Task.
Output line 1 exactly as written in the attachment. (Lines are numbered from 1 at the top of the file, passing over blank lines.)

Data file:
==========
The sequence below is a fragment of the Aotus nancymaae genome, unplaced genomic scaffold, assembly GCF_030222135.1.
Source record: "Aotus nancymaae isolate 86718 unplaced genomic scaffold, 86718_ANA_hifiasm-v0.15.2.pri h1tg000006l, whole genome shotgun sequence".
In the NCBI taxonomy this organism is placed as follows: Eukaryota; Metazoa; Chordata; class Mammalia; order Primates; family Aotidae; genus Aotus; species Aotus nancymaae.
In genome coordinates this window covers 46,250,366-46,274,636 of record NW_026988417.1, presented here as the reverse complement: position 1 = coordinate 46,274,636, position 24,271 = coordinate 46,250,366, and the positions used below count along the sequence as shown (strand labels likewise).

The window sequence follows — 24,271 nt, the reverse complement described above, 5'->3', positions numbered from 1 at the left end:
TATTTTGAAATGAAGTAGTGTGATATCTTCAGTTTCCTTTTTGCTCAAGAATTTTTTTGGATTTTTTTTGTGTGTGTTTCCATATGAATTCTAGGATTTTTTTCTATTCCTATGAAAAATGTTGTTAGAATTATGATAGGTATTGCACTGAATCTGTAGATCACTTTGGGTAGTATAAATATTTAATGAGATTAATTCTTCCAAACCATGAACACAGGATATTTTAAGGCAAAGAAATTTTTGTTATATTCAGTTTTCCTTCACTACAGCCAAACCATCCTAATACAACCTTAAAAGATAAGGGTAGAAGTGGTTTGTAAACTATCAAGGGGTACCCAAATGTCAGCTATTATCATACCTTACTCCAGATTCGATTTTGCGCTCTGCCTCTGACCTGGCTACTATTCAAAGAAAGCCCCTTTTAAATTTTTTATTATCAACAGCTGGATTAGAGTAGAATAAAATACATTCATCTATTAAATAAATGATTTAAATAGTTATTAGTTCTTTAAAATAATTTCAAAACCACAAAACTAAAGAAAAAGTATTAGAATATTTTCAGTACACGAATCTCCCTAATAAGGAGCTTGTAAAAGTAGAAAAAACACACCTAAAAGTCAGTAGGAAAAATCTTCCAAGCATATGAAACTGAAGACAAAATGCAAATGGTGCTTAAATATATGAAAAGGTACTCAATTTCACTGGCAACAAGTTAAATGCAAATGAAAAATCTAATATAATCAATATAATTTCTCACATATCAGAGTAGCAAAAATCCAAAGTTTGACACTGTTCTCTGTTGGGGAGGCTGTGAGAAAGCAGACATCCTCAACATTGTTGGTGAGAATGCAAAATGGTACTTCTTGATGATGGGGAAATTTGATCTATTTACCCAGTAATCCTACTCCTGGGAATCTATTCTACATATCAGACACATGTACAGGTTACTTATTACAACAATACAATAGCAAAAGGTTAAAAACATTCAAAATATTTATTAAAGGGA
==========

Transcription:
The sequence below is a fragment of the Aotus nancymaae genome, unplaced genomic scaffold, assembly GCF_030222135.1.